Additionally, social constructivists argue that teachers cannot transfer knowledge from their heads to the students and that students construct their own knowledge through negotiation within their social setting (McLaughlin, 2001). This theory implies that during the teaching and learning process a teacher should be a facilitator not an instructor. Therefore, the role of the teacher is to provide scaffolding so that the students can accomplish the task which the students alone could otherwise not complete, thus helping the students through the Zone of proximal development (Bransford, Cocking, & Brown, 2000). Thus in teaching and learning science, teachers should provide a learning environment that will promote students’ understanding through meaningful peer and teacher interactions (Skamp, 2011). In other words, this theory emphasizes student-cantered approach and learning through hands-on activities where students work collaboratively on developing their own understanding. This is in line with Tanzanian competence based curriculum that encourages students’ participation in the construction and acquisition of knowledge (TIE, 2005). Competence based learning can be achieved when a school or classroom is well equipped with the teaching and learning resources like laboratory equipment. It is also observed by Marshall (2006) and Taylor (2008) that school climate can create a fabric of support that enables all members of the school community to teach and learn at optimum levels when teaching and learning resources are readily available.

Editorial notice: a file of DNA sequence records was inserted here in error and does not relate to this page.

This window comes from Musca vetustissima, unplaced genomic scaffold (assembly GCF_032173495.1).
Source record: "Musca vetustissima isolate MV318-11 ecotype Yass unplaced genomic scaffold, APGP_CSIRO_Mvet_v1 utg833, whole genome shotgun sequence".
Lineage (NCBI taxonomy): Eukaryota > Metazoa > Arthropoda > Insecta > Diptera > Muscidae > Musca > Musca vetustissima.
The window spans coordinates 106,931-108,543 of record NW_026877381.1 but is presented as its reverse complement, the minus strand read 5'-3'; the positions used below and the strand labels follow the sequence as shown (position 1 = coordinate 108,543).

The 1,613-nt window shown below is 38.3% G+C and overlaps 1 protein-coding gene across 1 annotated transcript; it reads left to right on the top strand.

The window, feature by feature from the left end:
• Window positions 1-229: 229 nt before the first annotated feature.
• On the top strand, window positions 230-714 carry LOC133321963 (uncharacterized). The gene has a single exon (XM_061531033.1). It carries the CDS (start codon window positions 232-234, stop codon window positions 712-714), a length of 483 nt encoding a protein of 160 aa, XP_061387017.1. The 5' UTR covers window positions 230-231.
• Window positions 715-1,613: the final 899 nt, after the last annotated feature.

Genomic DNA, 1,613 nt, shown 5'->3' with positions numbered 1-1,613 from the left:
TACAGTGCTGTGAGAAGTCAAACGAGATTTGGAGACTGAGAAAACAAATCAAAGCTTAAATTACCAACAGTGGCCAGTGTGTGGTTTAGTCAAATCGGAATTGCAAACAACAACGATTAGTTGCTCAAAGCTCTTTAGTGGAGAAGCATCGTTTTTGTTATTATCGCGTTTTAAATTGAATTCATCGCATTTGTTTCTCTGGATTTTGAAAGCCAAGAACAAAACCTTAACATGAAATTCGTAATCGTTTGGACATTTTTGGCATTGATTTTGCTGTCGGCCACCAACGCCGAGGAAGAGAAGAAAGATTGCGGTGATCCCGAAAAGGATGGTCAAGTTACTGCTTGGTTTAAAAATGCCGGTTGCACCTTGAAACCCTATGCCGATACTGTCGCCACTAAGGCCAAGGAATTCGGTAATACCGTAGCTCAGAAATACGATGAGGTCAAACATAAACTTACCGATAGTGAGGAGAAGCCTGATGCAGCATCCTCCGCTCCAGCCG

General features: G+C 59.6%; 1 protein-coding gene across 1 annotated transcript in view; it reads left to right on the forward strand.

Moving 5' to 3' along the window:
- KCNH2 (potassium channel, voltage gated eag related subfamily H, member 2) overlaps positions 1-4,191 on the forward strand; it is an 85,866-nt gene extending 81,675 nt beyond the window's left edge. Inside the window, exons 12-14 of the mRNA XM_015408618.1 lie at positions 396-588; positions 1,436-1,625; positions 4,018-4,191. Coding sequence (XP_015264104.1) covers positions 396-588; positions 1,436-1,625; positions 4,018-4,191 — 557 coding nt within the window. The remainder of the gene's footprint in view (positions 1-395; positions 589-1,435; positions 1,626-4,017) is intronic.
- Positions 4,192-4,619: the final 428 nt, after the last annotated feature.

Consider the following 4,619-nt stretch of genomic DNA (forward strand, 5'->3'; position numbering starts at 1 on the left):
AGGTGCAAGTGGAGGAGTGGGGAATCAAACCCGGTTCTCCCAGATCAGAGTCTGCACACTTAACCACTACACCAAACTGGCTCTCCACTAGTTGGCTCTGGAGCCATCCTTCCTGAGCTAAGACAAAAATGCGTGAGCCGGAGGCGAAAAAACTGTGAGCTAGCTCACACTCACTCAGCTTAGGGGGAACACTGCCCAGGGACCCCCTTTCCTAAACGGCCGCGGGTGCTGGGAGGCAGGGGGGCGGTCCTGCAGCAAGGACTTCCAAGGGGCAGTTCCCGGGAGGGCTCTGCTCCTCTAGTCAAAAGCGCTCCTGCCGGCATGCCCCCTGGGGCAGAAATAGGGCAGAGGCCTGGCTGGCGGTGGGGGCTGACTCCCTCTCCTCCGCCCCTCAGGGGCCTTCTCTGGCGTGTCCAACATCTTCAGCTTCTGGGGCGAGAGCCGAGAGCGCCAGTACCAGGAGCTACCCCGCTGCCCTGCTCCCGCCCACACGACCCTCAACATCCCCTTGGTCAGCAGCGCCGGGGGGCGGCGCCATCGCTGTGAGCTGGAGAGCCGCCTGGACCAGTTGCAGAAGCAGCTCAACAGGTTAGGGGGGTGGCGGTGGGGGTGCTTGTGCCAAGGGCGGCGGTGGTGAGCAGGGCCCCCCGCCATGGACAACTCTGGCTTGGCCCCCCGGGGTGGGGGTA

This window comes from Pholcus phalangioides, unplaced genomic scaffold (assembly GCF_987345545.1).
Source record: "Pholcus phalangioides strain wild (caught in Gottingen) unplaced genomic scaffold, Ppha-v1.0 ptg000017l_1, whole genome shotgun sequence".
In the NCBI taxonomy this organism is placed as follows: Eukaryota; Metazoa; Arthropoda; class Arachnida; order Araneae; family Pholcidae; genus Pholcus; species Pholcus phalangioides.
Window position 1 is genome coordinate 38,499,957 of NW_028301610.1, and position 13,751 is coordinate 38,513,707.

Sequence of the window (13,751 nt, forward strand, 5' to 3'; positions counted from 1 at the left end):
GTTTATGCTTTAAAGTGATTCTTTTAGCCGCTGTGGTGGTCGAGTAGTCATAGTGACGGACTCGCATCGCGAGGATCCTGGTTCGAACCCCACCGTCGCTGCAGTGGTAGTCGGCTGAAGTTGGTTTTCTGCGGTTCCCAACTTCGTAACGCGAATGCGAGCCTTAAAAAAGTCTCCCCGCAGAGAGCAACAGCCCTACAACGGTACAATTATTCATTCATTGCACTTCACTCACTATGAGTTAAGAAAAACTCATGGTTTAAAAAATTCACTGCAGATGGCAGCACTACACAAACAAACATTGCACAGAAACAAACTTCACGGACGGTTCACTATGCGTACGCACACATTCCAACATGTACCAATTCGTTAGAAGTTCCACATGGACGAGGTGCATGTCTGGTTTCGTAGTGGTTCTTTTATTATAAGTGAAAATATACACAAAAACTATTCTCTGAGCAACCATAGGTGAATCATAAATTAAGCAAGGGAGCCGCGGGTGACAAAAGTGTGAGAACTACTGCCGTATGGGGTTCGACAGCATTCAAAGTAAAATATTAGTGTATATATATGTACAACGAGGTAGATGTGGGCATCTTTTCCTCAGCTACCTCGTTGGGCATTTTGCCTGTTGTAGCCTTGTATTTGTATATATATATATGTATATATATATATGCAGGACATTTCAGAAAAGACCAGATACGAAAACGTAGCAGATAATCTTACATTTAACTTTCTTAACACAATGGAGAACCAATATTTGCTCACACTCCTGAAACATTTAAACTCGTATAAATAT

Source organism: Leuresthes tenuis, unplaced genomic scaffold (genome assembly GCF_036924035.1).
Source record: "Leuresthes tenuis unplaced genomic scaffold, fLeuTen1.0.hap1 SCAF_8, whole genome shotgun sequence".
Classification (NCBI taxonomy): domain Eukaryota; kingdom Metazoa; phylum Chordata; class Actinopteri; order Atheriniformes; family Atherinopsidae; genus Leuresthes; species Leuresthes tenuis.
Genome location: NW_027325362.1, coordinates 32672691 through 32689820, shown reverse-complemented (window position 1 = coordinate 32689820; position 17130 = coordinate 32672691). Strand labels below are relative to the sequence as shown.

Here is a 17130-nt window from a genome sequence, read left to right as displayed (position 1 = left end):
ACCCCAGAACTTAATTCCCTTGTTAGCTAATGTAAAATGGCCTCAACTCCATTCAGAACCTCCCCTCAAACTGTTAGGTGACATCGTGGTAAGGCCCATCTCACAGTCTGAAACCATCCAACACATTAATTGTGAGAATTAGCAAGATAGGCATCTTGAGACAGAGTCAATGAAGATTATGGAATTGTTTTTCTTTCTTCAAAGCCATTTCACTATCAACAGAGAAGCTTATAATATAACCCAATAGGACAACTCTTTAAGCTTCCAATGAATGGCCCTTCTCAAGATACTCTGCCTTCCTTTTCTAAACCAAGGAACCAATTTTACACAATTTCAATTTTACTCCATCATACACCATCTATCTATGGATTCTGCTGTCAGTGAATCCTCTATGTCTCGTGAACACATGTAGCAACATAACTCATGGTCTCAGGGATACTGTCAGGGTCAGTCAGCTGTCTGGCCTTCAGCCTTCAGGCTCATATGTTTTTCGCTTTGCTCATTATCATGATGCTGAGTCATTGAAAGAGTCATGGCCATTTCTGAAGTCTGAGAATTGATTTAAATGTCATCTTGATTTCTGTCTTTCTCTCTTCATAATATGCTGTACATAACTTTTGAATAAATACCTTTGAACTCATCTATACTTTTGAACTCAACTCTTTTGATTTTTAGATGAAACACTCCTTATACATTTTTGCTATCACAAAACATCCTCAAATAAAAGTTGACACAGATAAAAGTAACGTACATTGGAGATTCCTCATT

Moreover, science deals with scientific ideas which are within students’ environment and these ideas must be tested against their prior beliefs (Ross, Lakin, & Callaghan, 2004; Matthews, 1998; Richardson, 1997). Therefore, engaging students in hands-on and laboratory activities that will enable them to challenge and reconstruct their existing ideas will make contextual scientific learning possible. The engagements of hands-on activities assist students in constructing meaningful science concepts and understanding how scientists develop knowledge of the natural world (Akar, 2003; Hodson, 1998). Furthermore, hands-on activities help to substantiate scientific knowledge and understanding; hence, it is hard to imagine learning about science without doing laboratory activities (Dahar&Faize, 2011; Matthews, 1998). This implies that, laboratories are wonderful venues for teaching and learning science. They offer students opportunities to think about scientific concepts, discuss, and solve the problems (Abimbola, 2006; Woodley, 2009). Experimental learning may provide a strong base for students to develop long term memory as they get the opportunity to learn by doing (Tobin, 2008). Deep understanding of science concepts comes with practical instructions (Haury&Rillero, 1994; Olufunke, 2012). Practical activities engage students in the investigation through data collection, interpretation and making inference (Mortimer & Scott, 2003). Consequently, the teaching of science which does not incorporate practical work is out of step with the ideals of science teaching (Meydan, Dogu, &Dinc, 2007; Omolo, 2009) because students may not be able to connect theoretical scientific concepts with the real world they live in. To put it briefly based on literature, teaching and learning science is effective when there is classroom interaction in which students are engaged in laboratory or hands-on activities. This plays a significant role in students’ understanding since they may be able to construct their own knowledge. In a constructivist science classroom, teaching and learning is facilitated by availability of laboratory equipment.